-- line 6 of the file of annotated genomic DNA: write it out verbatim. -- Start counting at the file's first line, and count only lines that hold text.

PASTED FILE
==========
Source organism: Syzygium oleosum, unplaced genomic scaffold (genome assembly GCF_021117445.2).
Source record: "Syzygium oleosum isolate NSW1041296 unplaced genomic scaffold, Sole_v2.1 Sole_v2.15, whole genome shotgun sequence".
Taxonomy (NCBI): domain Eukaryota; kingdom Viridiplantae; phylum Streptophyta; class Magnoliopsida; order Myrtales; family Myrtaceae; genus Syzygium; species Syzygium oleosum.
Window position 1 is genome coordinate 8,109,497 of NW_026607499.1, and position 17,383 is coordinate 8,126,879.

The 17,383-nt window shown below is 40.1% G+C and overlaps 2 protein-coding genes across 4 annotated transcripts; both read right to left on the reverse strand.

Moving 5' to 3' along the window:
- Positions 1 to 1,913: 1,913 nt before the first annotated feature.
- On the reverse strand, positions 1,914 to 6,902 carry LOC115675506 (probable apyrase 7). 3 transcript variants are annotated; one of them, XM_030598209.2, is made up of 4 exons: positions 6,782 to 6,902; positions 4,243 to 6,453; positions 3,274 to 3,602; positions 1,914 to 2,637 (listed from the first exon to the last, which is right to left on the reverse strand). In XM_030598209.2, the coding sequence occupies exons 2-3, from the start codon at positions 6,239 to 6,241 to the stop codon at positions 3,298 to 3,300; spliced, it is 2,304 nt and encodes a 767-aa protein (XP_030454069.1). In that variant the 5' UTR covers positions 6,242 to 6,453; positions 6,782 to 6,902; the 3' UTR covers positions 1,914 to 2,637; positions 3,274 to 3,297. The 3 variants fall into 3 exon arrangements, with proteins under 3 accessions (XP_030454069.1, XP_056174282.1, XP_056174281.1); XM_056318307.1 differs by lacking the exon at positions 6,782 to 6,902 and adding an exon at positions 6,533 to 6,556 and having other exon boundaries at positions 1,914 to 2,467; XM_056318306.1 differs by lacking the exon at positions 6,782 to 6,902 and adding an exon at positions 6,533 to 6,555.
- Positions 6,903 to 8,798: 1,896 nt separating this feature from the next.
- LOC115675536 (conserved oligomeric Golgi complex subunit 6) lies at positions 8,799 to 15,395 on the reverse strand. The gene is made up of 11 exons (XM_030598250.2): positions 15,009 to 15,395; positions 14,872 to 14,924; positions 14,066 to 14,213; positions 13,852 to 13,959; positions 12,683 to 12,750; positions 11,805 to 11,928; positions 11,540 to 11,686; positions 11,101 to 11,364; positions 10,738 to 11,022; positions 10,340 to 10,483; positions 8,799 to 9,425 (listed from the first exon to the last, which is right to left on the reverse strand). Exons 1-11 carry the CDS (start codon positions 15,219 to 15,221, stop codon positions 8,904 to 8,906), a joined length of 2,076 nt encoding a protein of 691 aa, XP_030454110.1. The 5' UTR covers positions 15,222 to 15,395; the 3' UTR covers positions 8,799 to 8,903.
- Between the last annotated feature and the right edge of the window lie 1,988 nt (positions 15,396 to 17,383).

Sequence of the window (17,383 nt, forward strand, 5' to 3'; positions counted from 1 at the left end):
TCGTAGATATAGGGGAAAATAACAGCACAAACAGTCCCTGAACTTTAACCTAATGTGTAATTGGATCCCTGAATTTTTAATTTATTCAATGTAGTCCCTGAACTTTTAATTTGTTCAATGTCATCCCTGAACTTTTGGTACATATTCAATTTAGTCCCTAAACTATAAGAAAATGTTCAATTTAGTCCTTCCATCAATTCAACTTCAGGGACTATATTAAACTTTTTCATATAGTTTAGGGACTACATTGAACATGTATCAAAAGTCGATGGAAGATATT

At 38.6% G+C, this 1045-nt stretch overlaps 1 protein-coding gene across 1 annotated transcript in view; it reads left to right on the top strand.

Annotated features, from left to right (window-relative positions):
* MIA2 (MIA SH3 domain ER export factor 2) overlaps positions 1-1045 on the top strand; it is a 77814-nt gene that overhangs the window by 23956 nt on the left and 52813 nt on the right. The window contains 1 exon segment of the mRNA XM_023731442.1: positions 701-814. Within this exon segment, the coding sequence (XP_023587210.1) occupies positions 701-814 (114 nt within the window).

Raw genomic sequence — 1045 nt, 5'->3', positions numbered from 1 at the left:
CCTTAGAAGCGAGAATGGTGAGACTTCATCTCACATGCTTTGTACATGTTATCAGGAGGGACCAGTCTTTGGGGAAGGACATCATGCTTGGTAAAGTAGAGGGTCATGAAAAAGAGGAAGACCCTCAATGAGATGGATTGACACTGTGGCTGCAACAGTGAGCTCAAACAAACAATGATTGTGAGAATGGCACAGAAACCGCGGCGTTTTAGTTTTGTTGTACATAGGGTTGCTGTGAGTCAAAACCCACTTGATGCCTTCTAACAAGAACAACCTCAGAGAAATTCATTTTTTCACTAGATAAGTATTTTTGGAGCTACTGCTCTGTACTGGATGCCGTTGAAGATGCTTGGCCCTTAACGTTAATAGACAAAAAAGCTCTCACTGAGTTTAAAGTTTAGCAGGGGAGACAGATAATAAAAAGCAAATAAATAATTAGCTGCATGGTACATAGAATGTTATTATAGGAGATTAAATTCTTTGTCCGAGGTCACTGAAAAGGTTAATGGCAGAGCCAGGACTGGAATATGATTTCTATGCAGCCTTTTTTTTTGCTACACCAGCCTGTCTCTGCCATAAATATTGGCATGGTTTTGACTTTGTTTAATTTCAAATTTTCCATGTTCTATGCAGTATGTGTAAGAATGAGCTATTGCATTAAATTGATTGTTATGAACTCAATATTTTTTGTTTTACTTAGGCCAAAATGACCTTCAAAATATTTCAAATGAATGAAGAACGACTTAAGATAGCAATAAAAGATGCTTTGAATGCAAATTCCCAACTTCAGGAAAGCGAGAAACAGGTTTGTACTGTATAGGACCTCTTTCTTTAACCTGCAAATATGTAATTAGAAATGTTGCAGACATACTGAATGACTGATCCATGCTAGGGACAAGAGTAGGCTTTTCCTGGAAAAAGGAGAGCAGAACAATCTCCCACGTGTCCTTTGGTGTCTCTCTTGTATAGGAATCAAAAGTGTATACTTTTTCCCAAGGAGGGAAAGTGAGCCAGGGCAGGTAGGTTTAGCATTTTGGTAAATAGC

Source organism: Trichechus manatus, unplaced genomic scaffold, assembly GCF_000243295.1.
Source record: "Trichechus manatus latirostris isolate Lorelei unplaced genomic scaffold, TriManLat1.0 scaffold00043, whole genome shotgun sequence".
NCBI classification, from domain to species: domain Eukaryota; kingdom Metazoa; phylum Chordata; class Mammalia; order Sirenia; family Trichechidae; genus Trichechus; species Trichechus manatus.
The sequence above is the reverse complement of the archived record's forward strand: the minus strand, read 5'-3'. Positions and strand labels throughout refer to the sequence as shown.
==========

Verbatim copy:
Moving 5' to 3' along the window: